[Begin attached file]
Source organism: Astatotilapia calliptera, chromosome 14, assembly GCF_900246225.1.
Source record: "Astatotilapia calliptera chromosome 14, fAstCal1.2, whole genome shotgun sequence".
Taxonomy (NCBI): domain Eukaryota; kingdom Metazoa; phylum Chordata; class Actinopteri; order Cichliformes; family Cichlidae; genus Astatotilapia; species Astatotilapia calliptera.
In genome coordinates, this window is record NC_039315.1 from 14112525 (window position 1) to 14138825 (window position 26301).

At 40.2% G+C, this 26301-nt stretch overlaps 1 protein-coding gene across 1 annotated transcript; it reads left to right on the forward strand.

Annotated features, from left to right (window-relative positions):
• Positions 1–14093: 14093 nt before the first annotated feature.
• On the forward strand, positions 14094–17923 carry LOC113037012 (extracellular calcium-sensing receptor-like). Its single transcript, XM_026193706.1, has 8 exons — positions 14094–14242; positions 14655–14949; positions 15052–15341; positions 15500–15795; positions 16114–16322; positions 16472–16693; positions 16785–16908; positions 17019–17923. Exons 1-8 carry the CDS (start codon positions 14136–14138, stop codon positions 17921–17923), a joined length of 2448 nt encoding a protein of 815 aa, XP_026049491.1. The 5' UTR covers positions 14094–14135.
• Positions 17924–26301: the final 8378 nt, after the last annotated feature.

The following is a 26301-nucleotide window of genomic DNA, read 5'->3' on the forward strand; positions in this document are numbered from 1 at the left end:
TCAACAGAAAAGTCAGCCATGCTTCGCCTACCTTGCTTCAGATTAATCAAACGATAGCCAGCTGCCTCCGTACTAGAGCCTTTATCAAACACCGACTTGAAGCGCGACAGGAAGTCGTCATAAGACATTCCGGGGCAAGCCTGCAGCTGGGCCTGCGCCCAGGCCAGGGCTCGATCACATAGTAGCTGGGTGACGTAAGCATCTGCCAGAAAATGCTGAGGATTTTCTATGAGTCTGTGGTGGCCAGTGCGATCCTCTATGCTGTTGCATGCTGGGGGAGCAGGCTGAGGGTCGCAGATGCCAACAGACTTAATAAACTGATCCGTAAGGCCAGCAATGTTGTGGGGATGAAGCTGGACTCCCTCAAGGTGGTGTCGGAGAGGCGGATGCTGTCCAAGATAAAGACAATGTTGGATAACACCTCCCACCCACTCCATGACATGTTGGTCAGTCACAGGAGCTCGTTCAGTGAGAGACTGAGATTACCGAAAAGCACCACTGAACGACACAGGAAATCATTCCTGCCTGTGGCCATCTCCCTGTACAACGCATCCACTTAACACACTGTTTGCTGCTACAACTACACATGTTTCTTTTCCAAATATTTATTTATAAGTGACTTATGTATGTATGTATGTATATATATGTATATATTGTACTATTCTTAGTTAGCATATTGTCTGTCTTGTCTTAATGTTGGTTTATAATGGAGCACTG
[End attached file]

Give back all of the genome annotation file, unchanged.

Source organism: Astatotilapia calliptera, chromosome 14, assembly GCF_900246225.1.
Source record: "Astatotilapia calliptera chromosome 14, fAstCal1.2, whole genome shotgun sequence".
Taxonomy (NCBI): domain Eukaryota; kingdom Metazoa; phylum Chordata; class Actinopteri; order Cichliformes; family Cichlidae; genus Astatotilapia; species Astatotilapia calliptera.
In genome coordinates, this window is record NC_039315.1 from 14112525 (window position 1) to 14138825 (window position 26301).

At 40.2% G+C, this 26301-nt stretch overlaps 1 protein-coding gene across 1 annotated transcript; it reads left to right on the forward strand.

Annotated features, from left to right (window-relative positions):
• Positions 1–14093: 14093 nt before the first annotated feature.
• On the forward strand, positions 14094–17923 carry LOC113037012 (extracellular calcium-sensing receptor-like). Its single transcript, XM_026193706.1, has 8 exons — positions 14094–14242; positions 14655–14949; positions 15052–15341; positions 15500–15795; positions 16114–16322; positions 16472–16693; positions 16785–16908; positions 17019–17923. Exons 1-8 carry the CDS (start codon positions 14136–14138, stop codon positions 17921–17923), a joined length of 2448 nt encoding a protein of 815 aa, XP_026049491.1. The 5' UTR covers positions 14094–14135.
• Positions 17924–26301: the final 8378 nt, after the last annotated feature.

The following is a 26301-nucleotide window of genomic DNA, read 5'->3' on the forward strand; positions in this document are numbered from 1 at the left end:
TCAACAGAAAAGTCAGCCATGCTTCGCCTACCTTGCTTCAGATTAATCAAACGATAGCCAGCTGCCTCCGTACTAGAGCCTTTATCAAACACCGACTTGAAGCGCGACAGGAAGTCGTCATAAGACATTCCGGGGCAAGCCTGCAGCTGGGCCTGCGCCCAGGCCAGGGCTCGATCACATAGTAGCTGGGTGACGTAAGCATCTGCCAGAAAATGCTGAGGATTTTCTATGAGTCTGTGGTGGCCAGTGCGATCCTCTATGCTGTTGCATGCTGGGGGAGCAGGCTGAGGGTCGCAGATGCCAACAGACTTAATAAACTGATCCGTAAGGCCAGCAATGTTGTGGGGATGAAGCTGGACTCCCTCAAGGTGGTGTCGGAGAGGCGGATGCTGTCCAAGATAAAGACAATGTTGGATAACACCTCCCACCCACTCCATGACATGTTGGTCAGTCACAGGAGCTCGTTCAGTGAGAGACTGAGATTACCGAAAAGCACCACTGAACGACACAGGAAATCATTCCTGCCTGTGGCCATCTCCCTGTACAACGCATCCACTTAACACACTGTTTGCTGCTACAACTACACATGTTTCTTTTCCAAATATTTATTTATAAGTGACTTATGTATGTATGTATGTATATATATGTATATATTGTACTATTCTTAGTTAGCATATTGTCTGTCTTGTCTTAATGTTGGTTTATAATGGAGCACTG